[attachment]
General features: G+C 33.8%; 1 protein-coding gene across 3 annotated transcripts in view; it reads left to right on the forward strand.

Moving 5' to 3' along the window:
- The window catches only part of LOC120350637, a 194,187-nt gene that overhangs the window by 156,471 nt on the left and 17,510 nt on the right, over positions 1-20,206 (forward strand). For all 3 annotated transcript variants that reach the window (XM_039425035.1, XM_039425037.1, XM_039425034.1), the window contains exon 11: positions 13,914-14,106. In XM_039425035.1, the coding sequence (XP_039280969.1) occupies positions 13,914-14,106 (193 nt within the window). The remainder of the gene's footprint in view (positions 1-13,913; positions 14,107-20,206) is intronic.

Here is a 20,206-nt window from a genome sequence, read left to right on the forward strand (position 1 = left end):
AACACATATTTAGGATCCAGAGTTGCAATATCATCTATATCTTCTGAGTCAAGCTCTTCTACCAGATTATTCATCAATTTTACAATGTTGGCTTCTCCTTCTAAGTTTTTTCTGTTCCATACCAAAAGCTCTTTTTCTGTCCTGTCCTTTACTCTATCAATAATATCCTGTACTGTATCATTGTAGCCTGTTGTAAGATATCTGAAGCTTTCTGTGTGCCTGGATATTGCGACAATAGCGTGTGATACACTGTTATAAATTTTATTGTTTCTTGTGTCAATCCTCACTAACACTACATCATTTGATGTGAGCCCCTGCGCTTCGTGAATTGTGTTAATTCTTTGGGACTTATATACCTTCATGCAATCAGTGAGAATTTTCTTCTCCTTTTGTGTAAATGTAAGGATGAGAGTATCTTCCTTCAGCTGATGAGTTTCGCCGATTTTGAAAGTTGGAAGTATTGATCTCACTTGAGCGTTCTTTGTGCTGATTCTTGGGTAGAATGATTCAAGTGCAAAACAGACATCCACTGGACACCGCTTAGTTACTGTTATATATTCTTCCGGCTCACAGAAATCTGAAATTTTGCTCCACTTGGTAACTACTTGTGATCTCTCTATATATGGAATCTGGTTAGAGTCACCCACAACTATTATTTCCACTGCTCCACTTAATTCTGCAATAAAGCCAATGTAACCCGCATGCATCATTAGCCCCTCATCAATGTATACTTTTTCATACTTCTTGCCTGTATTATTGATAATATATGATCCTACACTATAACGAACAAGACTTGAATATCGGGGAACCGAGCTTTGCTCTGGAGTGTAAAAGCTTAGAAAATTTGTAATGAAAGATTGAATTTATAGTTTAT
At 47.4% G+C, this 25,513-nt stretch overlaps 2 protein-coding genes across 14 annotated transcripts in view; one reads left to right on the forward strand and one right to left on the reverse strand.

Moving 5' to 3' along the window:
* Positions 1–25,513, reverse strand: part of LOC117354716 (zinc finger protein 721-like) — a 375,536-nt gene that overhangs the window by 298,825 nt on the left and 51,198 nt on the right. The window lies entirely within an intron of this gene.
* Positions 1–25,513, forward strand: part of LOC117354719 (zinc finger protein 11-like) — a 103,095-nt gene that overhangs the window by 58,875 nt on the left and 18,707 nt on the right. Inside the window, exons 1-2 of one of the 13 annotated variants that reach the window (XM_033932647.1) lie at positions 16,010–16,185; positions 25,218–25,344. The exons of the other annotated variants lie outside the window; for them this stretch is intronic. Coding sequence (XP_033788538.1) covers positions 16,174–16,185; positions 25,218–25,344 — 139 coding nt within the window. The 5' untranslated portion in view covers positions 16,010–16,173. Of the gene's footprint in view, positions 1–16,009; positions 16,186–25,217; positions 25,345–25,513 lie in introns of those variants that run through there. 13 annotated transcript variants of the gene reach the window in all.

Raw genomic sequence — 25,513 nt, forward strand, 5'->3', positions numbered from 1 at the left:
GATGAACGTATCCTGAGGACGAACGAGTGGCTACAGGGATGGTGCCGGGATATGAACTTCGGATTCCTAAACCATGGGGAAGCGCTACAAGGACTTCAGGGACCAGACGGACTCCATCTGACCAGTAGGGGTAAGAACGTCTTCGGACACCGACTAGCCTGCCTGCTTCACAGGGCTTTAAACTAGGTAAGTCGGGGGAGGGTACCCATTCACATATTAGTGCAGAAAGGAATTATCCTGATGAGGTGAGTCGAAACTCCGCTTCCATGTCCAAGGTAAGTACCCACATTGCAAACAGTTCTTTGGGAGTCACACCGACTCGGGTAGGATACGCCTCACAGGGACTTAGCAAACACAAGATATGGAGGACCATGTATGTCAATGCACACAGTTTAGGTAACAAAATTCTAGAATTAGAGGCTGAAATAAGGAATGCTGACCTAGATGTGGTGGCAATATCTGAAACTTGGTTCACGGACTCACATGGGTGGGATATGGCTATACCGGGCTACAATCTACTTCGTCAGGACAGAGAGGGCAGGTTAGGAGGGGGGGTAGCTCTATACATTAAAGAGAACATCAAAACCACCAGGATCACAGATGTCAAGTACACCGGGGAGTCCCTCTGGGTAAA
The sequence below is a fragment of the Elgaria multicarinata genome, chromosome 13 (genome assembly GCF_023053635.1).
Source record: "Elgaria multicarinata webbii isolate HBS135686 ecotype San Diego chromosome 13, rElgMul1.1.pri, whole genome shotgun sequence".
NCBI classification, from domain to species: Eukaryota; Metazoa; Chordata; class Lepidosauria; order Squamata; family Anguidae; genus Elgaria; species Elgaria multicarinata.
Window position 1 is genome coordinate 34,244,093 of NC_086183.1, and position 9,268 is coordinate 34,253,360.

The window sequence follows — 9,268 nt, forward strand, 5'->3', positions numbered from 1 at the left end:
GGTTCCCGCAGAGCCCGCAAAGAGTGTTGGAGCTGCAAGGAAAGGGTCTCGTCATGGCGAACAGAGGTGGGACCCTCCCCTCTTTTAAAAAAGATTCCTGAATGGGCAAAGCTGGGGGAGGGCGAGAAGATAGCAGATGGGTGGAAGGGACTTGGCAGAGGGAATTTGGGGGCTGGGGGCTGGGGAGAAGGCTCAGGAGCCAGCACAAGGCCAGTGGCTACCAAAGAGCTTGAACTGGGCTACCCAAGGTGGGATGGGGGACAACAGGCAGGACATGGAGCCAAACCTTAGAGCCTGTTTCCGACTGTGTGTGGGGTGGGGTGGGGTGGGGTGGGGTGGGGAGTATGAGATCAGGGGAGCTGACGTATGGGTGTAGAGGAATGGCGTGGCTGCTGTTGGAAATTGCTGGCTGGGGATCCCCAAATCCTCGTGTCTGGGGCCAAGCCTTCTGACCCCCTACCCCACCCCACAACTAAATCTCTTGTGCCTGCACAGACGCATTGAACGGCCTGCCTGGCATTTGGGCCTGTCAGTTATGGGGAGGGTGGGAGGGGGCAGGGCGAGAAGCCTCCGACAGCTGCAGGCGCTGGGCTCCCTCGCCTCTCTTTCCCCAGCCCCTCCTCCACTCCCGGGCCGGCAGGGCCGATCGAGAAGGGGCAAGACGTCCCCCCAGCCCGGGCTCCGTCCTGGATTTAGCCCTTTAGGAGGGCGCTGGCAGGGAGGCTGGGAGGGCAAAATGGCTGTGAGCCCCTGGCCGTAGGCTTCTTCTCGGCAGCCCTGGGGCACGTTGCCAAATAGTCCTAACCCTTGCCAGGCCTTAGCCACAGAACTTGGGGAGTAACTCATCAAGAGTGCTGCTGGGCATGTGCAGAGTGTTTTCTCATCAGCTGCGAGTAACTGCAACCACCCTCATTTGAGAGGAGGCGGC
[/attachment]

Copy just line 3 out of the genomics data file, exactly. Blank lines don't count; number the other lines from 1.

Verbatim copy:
- The window catches only part of LOC120350637, a 194,187-nt gene that overhangs the window by 156,471 nt on the left and 17,510 nt on the right, over positions 1-20,206 (forward strand). For all 3 annotated transcript variants that reach the window (XM_039425035.1, XM_039425037.1, XM_039425034.1), the window contains exon 11: positions 13,914-14,106. In XM_039425035.1, the coding sequence (XP_039280969.1) occupies positions 13,914-14,106 (193 nt within the window). The remainder of the gene's footprint in view (positions 1-13,913; positions 14,107-20,206) is intronic.